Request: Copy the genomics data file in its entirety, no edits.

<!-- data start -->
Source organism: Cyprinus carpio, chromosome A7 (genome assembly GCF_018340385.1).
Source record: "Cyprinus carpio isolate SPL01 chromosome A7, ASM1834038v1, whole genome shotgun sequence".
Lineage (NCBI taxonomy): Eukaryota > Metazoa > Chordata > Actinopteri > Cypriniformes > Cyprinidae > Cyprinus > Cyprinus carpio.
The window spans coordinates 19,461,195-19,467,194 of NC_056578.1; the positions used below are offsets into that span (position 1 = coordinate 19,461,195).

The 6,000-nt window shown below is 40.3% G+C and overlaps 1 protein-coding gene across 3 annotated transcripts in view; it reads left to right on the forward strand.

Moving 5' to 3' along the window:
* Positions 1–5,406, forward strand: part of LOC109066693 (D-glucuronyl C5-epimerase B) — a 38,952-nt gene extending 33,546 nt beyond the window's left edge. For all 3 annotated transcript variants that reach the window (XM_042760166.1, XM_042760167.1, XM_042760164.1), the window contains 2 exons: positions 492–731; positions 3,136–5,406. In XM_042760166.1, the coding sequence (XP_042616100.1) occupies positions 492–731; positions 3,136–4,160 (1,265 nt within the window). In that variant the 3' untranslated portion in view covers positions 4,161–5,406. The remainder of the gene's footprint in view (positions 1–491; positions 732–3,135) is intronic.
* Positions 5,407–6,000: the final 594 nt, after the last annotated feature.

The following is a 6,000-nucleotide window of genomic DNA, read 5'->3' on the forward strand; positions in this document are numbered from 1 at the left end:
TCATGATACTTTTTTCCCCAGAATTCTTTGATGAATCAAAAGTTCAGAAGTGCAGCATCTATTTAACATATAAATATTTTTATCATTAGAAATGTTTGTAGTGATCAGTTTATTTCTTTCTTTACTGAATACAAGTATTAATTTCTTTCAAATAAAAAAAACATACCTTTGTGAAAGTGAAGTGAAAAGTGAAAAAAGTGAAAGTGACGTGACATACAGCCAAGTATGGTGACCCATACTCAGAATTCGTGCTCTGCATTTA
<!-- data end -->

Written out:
Source organism: Cyprinus carpio, chromosome A7 (genome assembly GCF_018340385.1).
Source record: "Cyprinus carpio isolate SPL01 chromosome A7, ASM1834038v1, whole genome shotgun sequence".
Lineage (NCBI taxonomy): Eukaryota > Metazoa > Chordata > Actinopteri > Cypriniformes > Cyprinidae > Cyprinus > Cyprinus carpio.
The window spans coordinates 19,461,195-19,467,194 of NC_056578.1; the positions used below are offsets into that span (position 1 = coordinate 19,461,195).

The 6,000-nt window shown below is 40.3% G+C and overlaps 1 protein-coding gene across 3 annotated transcripts in view; it reads left to right on the forward strand.

Moving 5' to 3' along the window:
* Positions 1–5,406, forward strand: part of LOC109066693 (D-glucuronyl C5-epimerase B) — a 38,952-nt gene extending 33,546 nt beyond the window's left edge. For all 3 annotated transcript variants that reach the window (XM_042760166.1, XM_042760167.1, XM_042760164.1), the window contains 2 exons: positions 492–731; positions 3,136–5,406. In XM_042760166.1, the coding sequence (XP_042616100.1) occupies positions 492–731; positions 3,136–4,160 (1,265 nt within the window). In that variant the 3' untranslated portion in view covers positions 4,161–5,406. The remainder of the gene's footprint in view (positions 1–491; positions 732–3,135) is intronic.
* Positions 5,407–6,000: the final 594 nt, after the last annotated feature.

The following is a 6,000-nucleotide window of genomic DNA, read 5'->3' on the forward strand; positions in this document are numbered from 1 at the left end:
TCATGATACTTTTTTCCCCAGAATTCTTTGATGAATCAAAAGTTCAGAAGTGCAGCATCTATTTAACATATAAATATTTTTATCATTAGAAATGTTTGTAGTGATCAGTTTATTTCTTTCTTTACTGAATACAAGTATTAATTTCTTTCAAATAAAAAAAACATACCTTTGTGAAAGTGAAGTGAAAAGTGAAAAAAGTGAAAGTGACGTGACATACAGCCAAGTATGGTGACCCATACTCAGAATTCGTGCTCTGCATTTA